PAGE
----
December 2012 / Volume 64 / Issue 12|
Trending to turning
By Kip Hanson, Contributing Editor
Courtesy of Seco Tools
The ability to hard turn is a good reason to trade in your old grinder for a lathe.
Holding a few tenths tolerance on a piece of 60-HRC steel was once the domain of expensive grinding equipment. Today, it’s no big deal.
A growing number of machine shops are shoving their OD grinders into the corner and replacing them with relatively inexpensive lathes. The ability to inexpensively, accurately and quickly cut hardened steel on commodity turning centers is opening doors for part manufacturers and job shops looking to reduce costs and increase throughput.
A Hard Turn
Can a Plain Jane CNC lathe really eliminate a high-precision grinder and hold a few tenths tolerance on a piece of 60-HRC steel? Blake Bailey thinks so. He’s the senior manufacturing engineer at Bronson (Mich.) Precision Products, a division of Royal Oak Industries Inc. Bailey explained how his shop turns 60- to 62-HRC 8620 steel driveline components for Harley-Davidson, as well as 4130 casehardened parts with similar hardnesses for Caterpillar. “We hold 0.0003 " to 0.0004 " and 16 µin. Ra all day long on 15-year-old Wasinos, no problem,” he said.
Back up the truck! Using gang-style lathes bought during the Clinton administration to turn hardened-steel motorcycle components? “When you’re only removing 0.010 " [of material], you don’t need a super rigid machine,” Bailey said. “We use an old linear-way machine that might have cost $50,000 back in the day, compared to a grinder that cost 10 times as much.”
Better yet, it’s faster to hard turn. A typical grinding operation might remove 0.007 " to 0.010 " and take 45 seconds. “We can hard turn the same thing in 25 to 30 seconds and get a minimum of 100 parts between tool changes. It works pretty dog-gone good,” Bailey said.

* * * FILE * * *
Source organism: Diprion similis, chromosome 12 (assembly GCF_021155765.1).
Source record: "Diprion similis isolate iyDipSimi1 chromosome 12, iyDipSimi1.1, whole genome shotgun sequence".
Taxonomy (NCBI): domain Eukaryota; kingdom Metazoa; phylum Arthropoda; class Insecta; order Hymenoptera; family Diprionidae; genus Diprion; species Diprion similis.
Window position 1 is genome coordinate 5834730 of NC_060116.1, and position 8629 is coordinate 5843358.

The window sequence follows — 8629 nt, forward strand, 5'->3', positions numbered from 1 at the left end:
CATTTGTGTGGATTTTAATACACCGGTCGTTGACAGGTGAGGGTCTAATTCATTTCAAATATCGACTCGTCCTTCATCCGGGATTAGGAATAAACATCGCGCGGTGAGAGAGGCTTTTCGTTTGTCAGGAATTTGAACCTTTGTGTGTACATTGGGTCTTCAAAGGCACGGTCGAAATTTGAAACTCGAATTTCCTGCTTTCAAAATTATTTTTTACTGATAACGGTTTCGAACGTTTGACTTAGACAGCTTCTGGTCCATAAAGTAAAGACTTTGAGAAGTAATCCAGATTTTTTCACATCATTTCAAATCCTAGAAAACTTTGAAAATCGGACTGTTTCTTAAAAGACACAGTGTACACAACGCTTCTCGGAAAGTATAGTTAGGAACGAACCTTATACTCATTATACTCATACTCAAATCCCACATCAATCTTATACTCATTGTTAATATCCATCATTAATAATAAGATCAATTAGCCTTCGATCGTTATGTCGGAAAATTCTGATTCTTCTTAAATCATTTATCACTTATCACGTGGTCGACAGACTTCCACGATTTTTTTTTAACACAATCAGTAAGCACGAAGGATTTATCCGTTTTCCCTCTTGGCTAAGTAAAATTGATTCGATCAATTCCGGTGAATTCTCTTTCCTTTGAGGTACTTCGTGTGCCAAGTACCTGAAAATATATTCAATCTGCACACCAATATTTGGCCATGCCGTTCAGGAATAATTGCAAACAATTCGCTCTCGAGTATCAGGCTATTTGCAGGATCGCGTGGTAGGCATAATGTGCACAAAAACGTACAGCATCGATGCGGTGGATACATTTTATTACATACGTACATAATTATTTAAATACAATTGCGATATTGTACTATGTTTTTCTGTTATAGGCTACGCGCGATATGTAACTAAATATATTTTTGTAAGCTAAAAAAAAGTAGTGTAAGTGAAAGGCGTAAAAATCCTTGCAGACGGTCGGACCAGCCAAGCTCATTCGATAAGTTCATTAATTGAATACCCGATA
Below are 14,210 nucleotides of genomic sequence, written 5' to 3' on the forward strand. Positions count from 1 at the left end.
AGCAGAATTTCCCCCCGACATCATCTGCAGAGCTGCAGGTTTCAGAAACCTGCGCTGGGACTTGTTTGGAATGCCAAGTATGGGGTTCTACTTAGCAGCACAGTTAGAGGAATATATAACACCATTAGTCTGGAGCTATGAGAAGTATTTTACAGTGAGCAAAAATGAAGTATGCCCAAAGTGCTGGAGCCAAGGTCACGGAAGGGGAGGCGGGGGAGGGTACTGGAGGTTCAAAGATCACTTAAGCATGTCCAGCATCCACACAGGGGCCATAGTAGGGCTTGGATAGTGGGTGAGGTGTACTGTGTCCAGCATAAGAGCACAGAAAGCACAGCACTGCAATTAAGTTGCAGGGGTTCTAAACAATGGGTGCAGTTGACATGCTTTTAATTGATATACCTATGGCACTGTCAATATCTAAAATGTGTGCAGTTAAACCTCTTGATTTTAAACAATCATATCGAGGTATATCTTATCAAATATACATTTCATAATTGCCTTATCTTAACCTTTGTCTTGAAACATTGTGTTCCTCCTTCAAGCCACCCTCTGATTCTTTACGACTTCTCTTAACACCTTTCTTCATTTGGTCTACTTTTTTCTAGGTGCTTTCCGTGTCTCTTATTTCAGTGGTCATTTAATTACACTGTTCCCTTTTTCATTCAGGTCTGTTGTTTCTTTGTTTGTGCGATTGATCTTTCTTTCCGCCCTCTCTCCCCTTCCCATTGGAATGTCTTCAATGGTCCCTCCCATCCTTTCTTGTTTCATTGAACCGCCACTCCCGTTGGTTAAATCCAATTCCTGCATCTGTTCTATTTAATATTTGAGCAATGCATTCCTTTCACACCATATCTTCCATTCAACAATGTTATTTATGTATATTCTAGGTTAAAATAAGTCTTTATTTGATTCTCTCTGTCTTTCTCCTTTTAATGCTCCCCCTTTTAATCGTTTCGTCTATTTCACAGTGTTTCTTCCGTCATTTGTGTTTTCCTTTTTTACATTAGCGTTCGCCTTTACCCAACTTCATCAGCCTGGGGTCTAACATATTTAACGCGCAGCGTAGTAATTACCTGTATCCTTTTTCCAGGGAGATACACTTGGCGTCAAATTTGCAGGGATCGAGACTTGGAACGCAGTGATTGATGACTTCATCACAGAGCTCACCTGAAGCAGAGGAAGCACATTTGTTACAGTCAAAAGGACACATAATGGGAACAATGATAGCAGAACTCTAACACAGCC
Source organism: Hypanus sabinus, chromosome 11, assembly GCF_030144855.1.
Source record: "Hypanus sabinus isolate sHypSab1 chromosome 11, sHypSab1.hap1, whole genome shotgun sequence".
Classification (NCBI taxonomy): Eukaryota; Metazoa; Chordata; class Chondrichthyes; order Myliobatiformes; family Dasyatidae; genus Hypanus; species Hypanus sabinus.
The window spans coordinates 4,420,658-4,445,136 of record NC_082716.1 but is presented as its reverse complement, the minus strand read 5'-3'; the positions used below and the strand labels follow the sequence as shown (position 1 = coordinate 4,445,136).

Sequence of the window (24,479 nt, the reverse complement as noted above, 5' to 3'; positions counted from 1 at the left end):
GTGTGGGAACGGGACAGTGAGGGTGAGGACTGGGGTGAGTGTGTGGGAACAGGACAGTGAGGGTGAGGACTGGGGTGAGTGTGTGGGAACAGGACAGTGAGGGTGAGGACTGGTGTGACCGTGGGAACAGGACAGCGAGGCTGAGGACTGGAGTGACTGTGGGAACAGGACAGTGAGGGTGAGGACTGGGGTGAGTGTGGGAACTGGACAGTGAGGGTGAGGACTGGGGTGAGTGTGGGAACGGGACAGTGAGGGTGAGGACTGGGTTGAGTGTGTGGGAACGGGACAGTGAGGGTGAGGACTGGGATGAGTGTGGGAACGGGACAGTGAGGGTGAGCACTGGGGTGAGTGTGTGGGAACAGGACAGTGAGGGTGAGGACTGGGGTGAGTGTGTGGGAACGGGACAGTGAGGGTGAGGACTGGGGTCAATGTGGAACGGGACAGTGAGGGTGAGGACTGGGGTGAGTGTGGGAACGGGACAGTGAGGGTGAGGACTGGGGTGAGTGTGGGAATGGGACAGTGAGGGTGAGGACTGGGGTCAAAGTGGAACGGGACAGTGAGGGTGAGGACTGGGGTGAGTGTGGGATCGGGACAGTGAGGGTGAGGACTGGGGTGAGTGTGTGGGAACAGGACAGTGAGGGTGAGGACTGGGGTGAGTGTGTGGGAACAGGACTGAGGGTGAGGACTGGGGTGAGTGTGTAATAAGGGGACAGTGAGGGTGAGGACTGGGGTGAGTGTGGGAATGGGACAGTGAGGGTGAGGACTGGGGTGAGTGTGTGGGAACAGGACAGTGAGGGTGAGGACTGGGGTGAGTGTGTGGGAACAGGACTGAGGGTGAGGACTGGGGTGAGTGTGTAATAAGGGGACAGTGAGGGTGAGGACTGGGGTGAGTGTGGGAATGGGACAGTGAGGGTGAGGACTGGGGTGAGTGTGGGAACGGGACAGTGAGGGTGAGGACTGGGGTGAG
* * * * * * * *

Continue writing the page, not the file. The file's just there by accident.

According to Rich Parenteau, director of applications development at Methods Machine Tools Inc., Sudbury, Mass., Bronson Precision could improve tool life 20 to 30 percent with a box-way machine. “In my mind, it’s almost mandatory that you use a box-way machine for hard turning,” he said. “From a machining aspect, hard turning separates the men from the boys, and everything from tooling performance to size control and surface finish becomes a factor when you’re comparing box way to linear way. Linear rollers are pretty sturdy, but when you’re buying inserts that cost $50 and up, tool life is important.”
Courtesy of Greenleaf
Parenteau pointed out one more consideration when shopping for a machine to perform hard turning. “I’m a firm believer in not using an integral spindle for hard turning,” he said. “There’s a fine line between the heat generated by the spindle and the preload on the bearings.” This is because higher spindle heat can cause bearings and their housing to expand.
The additional clearance induced by bearing expansion can make it more difficult to make a round part. “You’re always better off with a spindle that has the motor to the side of the spindle,” Parenteau said. “This gives you a rigid platform across six bearings, and, when it comes to roundness, that means you’re as close to zero as you can get.”
Hard vs. Hard
Another company successfully hard turning is Reliance Tool & Manufacturing Co., Elgin, Ill., which has more than 15 years of experience with the process. Jeff Staes, director of technical services, said: “We do both short-run and production turning, and 99 percent of it is heat treated—A-2 and D-2 tool steels and 400-series stainless steels. We try to stay away from grinding as much as possible because it’s more expensive.
“Sometimes you have to grind, such as small internal diameters, where you can’t get in with a boring bar, or journals, where you can’t chuck the part and turn it at the same time. But if we can reach the part with the right cutting tool, we’re going to hard turn every time.”
A range of cutting tool materials can be applied when hard turning steel and other materials. According to Staes, even carbide tools are effective. “Carbide works as well as some of the original ceramic and CBN grades, which have traditionally been the standard for hard turning,” Staes said. “For example, Seco has new carbide grades (TH 1500 and PH 1000) that are especially good for interrupted cuts, which have always been a problem for hard turning. We’ve had great success with them.”